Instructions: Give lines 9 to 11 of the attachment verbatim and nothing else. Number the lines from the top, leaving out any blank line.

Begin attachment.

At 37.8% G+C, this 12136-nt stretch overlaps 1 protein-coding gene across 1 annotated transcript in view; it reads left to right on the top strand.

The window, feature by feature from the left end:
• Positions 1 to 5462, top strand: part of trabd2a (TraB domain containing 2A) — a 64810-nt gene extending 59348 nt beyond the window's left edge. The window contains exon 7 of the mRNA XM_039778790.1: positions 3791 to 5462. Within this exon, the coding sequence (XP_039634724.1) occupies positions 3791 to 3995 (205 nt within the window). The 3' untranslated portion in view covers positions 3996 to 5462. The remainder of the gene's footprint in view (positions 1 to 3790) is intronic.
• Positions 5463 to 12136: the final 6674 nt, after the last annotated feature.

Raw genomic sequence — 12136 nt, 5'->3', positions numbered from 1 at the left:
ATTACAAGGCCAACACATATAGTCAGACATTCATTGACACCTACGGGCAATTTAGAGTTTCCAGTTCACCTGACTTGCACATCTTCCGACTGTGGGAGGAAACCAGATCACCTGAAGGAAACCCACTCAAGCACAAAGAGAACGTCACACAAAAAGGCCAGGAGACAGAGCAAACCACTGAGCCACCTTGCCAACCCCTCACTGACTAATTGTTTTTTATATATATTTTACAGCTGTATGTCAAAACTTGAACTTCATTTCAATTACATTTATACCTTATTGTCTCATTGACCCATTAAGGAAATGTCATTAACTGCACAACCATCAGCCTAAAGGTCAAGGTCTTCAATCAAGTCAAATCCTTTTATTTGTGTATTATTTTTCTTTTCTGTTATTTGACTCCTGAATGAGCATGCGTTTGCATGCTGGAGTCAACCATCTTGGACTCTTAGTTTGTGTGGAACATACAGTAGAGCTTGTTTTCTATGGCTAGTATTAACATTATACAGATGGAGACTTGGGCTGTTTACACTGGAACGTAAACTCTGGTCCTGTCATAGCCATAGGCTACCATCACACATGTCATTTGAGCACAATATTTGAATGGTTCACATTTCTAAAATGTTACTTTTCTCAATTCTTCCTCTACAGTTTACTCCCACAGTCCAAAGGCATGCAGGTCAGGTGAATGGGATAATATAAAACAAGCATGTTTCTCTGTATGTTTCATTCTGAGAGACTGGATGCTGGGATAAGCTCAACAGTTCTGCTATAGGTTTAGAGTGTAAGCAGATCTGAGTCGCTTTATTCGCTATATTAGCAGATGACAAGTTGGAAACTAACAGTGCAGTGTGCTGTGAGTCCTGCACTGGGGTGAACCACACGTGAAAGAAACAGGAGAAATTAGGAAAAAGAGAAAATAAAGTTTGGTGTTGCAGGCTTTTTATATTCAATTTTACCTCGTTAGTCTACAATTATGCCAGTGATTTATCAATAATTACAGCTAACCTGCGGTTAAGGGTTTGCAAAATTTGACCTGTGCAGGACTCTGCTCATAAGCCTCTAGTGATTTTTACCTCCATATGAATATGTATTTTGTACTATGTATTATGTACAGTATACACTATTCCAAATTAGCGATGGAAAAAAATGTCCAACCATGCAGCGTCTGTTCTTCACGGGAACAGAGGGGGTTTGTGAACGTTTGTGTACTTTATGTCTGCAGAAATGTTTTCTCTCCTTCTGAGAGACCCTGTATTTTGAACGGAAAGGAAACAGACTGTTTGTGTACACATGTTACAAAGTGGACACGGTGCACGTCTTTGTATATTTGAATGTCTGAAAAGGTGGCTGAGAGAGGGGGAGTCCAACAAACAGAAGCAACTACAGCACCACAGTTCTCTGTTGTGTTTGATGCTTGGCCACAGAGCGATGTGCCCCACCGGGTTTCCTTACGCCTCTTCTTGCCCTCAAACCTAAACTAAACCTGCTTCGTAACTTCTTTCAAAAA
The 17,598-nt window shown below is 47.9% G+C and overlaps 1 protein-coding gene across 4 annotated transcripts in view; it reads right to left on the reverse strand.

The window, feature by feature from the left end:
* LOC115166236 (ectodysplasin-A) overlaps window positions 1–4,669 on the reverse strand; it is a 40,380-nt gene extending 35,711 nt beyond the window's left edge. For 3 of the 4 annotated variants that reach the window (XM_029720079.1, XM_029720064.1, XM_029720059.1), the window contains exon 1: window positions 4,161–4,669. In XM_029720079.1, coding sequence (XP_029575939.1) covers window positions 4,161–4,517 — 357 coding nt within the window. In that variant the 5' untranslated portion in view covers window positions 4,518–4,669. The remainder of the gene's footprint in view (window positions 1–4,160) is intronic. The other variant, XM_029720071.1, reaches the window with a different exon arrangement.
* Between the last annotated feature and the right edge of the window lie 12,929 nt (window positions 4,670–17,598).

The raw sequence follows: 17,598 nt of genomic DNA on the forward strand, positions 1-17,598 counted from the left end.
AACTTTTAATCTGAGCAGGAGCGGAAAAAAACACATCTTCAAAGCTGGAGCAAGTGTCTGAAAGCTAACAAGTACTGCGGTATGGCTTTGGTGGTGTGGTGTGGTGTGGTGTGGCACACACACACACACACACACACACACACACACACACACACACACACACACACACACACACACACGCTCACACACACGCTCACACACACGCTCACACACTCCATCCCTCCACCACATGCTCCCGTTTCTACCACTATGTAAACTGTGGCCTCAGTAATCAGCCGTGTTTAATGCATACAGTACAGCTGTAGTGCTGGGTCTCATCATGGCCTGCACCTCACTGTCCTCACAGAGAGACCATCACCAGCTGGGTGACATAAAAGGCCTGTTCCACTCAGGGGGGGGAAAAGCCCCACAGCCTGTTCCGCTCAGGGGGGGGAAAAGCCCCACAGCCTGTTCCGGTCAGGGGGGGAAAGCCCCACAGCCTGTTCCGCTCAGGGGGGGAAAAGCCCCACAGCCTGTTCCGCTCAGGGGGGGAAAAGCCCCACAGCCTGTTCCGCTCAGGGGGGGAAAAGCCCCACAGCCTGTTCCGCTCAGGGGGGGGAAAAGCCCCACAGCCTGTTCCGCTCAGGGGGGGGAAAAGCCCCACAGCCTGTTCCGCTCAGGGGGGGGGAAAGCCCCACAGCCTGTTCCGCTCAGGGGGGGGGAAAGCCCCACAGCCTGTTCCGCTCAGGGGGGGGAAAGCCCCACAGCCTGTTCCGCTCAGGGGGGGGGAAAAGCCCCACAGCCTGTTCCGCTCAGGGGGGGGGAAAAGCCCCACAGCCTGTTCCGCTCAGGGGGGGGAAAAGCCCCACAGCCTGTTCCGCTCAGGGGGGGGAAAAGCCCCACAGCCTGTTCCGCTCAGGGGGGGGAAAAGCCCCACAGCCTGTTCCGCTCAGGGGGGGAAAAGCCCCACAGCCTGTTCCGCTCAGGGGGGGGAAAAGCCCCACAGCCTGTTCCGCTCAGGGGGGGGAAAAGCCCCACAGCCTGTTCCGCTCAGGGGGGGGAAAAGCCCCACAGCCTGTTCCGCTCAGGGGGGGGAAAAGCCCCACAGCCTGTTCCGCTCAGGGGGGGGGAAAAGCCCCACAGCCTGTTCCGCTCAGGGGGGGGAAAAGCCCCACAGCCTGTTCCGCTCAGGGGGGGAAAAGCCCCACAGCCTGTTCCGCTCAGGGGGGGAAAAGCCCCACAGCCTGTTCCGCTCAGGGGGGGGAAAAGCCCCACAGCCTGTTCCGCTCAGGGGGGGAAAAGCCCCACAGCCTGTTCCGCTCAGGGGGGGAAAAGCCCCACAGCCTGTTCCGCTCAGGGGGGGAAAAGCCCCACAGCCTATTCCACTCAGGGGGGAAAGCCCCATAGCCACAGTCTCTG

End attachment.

* LOC115166236 (ectodysplasin-A) overlaps window positions 1–4,669 on the reverse strand; it is a 40,380-nt gene extending 35,711 nt beyond the window's left edge. For 3 of the 4 annotated variants that reach the window (XM_029720079.1, XM_029720064.1, XM_029720059.1), the window contains exon 1: window positions 4,161–4,669. In XM_029720079.1, coding sequence (XP_029575939.1) covers window positions 4,161–4,517 — 357 coding nt within the window. In that variant the 5' untranslated portion in view covers window positions 4,518–4,669. The remainder of the gene's footprint in view (window positions 1–4,160) is intronic. The other variant, XM_029720071.1, reaches the window with a different exon arrangement.
* Between the last annotated feature and the right edge of the window lie 12,929 nt (window positions 4,670–17,598).

The raw sequence follows: 17,598 nt of genomic DNA on the forward strand, positions 1-17,598 counted from the left end.